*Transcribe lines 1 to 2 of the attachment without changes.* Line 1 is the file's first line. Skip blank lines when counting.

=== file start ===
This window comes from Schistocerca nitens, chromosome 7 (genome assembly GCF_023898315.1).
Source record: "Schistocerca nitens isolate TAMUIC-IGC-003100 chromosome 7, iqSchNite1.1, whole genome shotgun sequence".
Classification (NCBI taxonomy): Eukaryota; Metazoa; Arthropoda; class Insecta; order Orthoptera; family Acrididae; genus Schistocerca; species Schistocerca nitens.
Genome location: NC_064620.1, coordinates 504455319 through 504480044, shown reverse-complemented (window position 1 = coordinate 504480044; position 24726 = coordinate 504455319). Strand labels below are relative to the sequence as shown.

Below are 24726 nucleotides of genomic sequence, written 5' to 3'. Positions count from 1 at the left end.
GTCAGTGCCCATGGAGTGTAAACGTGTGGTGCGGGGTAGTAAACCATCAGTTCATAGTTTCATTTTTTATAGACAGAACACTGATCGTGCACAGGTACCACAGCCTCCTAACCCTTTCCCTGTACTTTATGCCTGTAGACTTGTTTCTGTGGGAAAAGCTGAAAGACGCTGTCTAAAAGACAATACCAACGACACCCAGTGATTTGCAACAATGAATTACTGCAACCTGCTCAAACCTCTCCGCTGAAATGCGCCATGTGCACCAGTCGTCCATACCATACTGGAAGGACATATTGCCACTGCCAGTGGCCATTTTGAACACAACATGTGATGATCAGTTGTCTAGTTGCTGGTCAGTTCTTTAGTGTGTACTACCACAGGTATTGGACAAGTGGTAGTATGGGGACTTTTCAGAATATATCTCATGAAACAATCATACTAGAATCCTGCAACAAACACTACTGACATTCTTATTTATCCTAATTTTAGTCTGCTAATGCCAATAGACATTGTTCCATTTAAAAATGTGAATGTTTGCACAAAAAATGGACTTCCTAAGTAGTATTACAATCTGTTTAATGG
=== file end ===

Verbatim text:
This window comes from Schistocerca nitens, chromosome 7 (genome assembly GCF_023898315.1).
Source record: "Schistocerca nitens isolate TAMUIC-IGC-003100 chromosome 7, iqSchNite1.1, whole genome shotgun sequence".